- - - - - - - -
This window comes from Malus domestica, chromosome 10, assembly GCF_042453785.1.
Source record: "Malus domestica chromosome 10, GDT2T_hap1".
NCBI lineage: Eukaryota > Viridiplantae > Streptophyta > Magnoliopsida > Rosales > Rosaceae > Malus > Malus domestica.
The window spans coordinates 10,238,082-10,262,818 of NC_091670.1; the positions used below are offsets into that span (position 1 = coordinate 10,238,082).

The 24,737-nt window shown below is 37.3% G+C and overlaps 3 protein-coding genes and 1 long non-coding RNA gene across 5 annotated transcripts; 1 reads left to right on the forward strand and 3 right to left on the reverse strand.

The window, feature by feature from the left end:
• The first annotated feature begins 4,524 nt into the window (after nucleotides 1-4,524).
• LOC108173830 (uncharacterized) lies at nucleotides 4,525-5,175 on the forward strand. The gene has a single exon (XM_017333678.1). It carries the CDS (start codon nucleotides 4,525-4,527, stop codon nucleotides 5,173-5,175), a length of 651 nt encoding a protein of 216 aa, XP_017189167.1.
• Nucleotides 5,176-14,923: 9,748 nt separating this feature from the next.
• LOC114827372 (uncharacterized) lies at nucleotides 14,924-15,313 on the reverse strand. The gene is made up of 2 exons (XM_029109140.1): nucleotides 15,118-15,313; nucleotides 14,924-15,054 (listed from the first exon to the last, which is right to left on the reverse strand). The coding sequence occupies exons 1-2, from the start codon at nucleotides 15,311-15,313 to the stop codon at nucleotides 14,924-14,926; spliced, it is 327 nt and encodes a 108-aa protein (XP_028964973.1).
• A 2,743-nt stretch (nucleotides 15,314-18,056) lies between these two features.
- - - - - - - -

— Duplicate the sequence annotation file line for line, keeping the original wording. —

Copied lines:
This window comes from Malus domestica, chromosome 10, assembly GCF_042453785.1.
Source record: "Malus domestica chromosome 10, GDT2T_hap1".
NCBI lineage: Eukaryota > Viridiplantae > Streptophyta > Magnoliopsida > Rosales > Rosaceae > Malus > Malus domestica.
The window spans coordinates 10,238,082-10,262,818 of NC_091670.1; the positions used below are offsets into that span (position 1 = coordinate 10,238,082).

The 24,737-nt window shown below is 37.3% G+C and overlaps 3 protein-coding genes and 1 long non-coding RNA gene across 5 annotated transcripts; 1 reads left to right on the forward strand and 3 right to left on the reverse strand.

The window, feature by feature from the left end:
• The first annotated feature begins 4,524 nt into the window (after nucleotides 1-4,524).
• LOC108173830 (uncharacterized) lies at nucleotides 4,525-5,175 on the forward strand. The gene has a single exon (XM_017333678.1). It carries the CDS (start codon nucleotides 4,525-4,527, stop codon nucleotides 5,173-5,175), a length of 651 nt encoding a protein of 216 aa, XP_017189167.1.
• Nucleotides 5,176-14,923: 9,748 nt separating this feature from the next.
• LOC114827372 (uncharacterized) lies at nucleotides 14,924-15,313 on the reverse strand. The gene is made up of 2 exons (XM_029109140.1): nucleotides 15,118-15,313; nucleotides 14,924-15,054 (listed from the first exon to the last, which is right to left on the reverse strand). The coding sequence occupies exons 1-2, from the start codon at nucleotides 15,311-15,313 to the stop codon at nucleotides 14,924-14,926; spliced, it is 327 nt and encodes a 108-aa protein (XP_028964973.1).
• A 2,743-nt stretch (nucleotides 15,314-18,056) lies between these two features.